Nathan Clark, general manager and promoter at the award winning Brudenell Social Club in Leeds, talks here about its history, its unique status and the DIY ethic at its heart. He also touches on the Leeds music scene more generally and the wider relationship between promoters, venues, acts, government and the academy.
The UK live music industry conference – Live UK Summit 2012 – was held at the Radisson Blu Portman Square in London last week. Three representatives from Live Music Exchange – Adam Behr, Matt Brennan, and Emma Webster – attended the event. This post contains a summary of the key things they learned there.
In the third of our series on the theories that underpin our research into live music, Matt Brennan and Emma Webster attempt to define the promoter and how they operate, in an extract from ‘Why Concert Promoters Matter’, originally published in Scottish Music Review in 2011. The authors analyse existing accounts of live music promoters and offer their own analysis of what a promoter is and does, concluding that promoters may use one or more of three basic models of promotion within rock and pop: ‘independent’, ‘artist-affiliated’, and ‘venue’.
Today’s post by Professor John Izod, of the University of Stirling, has a historical bent and concerns the fate of musicians employed by cinemas in the 1920s. In many ways the issues facing musicians then were a world apart from those of today although one of the advantages of historical research is that it allows us to take a step back and adopt a broader view, which can reveal patterns that pertain over the longer term – to look back at the resonances between the disruptions to our current status quo and those that it brought about in the past.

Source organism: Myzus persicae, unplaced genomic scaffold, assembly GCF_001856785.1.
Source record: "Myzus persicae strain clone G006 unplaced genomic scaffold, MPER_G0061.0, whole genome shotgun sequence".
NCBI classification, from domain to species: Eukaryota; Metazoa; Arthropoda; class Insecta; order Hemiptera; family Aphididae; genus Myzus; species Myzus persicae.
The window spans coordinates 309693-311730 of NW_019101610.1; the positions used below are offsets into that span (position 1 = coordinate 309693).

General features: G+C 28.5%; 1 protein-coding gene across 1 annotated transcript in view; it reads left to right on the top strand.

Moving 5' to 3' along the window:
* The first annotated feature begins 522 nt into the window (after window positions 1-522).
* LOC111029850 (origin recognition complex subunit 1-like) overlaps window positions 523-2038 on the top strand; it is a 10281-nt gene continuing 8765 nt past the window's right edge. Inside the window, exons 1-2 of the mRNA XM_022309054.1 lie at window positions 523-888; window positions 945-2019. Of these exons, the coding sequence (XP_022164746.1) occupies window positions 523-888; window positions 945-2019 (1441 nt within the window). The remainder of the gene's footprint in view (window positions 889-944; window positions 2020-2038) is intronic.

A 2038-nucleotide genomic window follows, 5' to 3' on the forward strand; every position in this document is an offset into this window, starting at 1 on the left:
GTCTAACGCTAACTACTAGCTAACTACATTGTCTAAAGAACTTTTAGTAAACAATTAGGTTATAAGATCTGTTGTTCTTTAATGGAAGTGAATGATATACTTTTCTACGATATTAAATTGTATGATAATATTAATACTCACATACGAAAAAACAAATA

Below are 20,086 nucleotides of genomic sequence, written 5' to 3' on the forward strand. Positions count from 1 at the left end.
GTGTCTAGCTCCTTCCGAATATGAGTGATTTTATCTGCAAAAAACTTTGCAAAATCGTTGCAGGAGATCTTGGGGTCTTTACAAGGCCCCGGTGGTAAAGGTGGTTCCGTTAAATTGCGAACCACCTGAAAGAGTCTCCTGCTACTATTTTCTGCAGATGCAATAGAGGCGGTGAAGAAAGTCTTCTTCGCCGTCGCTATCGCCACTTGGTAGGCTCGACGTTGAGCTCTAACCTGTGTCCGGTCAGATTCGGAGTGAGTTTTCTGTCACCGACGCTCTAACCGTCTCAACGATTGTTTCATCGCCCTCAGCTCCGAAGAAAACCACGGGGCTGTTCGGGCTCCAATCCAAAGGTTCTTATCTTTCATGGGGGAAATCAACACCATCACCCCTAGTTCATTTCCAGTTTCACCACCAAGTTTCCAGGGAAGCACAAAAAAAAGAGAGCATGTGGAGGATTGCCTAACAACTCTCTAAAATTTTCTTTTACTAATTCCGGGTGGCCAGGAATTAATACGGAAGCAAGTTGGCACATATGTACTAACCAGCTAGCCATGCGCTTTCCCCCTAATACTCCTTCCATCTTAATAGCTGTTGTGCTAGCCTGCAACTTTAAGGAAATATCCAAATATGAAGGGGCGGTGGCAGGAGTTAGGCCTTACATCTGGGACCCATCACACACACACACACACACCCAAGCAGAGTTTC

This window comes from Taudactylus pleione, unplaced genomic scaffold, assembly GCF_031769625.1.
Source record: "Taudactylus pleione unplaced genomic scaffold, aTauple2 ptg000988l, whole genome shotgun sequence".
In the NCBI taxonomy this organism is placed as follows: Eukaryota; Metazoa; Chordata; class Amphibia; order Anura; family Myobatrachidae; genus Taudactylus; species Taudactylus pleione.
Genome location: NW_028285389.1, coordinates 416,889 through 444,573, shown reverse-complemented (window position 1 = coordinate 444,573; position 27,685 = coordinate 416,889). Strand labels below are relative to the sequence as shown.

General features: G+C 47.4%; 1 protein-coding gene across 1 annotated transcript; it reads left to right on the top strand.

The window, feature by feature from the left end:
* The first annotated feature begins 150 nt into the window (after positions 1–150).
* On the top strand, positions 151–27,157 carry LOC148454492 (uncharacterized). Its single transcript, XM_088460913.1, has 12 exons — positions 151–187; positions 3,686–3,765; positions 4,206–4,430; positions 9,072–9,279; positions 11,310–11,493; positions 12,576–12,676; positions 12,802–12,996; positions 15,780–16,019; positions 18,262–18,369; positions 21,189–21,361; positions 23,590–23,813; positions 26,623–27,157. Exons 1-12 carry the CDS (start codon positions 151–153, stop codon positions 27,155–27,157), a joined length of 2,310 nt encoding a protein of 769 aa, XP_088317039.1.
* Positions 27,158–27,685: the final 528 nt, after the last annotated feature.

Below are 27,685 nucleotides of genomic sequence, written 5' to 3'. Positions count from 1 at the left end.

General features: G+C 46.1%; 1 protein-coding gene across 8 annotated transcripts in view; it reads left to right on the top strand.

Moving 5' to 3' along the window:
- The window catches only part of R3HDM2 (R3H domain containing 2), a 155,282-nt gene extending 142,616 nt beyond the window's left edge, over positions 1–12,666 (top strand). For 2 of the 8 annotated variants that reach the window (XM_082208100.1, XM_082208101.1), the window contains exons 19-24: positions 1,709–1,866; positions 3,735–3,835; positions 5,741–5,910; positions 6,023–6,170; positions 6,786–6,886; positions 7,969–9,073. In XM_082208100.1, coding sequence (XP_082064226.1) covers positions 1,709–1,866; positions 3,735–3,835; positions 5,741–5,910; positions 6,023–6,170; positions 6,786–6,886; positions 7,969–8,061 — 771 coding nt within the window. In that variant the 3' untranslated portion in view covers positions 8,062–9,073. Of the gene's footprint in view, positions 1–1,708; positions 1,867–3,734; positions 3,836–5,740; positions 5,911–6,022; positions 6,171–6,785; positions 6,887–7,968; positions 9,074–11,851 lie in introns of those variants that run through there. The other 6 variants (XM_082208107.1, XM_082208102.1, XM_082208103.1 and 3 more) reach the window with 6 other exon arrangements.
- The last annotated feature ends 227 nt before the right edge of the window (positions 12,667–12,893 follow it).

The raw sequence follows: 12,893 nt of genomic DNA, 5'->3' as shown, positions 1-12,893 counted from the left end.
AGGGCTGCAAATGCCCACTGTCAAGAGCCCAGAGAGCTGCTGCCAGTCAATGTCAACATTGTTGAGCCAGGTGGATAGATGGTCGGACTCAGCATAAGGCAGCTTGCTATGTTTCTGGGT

Adam Behr looks at some of the coverage of the Pussy Riot trial in the wider context of the questions it raises about music, politics and censorship. What are the dividing lines between musical and political statements? As the dust refuses to settle on this case, we examine some of the problems of the relationship between music and politics, and the need to maintain vigilance in the face of repression.
Today’s guest contribution is by renowned scholar Professor John Sloboda, a leading writer on the psychology of music, Emeritus Professor at Keele University and Research Professor at the Guildhall School of Music and Drama. Here he introduces research into Understanding Audiences and post concert events which allow creative musicians to elicit feedback from audience members in a constructive environment.
Our latest guest post features Dr. Mark Doffman, from the University of Oxford, introducing his research on improvised jazz performances – digging beneath the apparent mystery of spontaneous musical group creativity to examine the interactions and gestures that lie beneath and the context in which they operate.
This guest post looks at the ways in which wristbands are put to use beyond simply serving as a token of entry to a concert. The focus of nostalgia, and collectors items in a burgeoning marketplace, their applications outlast the event itself and he gives some insights into the resale market as well as looking to the future and the growing use of RFID (Radio Frequency Identification) tagged bands.
In an introduction to new joint research taking place at the Universities of Brighton and Stockholm, Karolina Doughty looks beneath the surface of busking and street music to provide an account of the different cultural and policy debates surround the practice and how they fit into the ‘affective management’ of modern cities.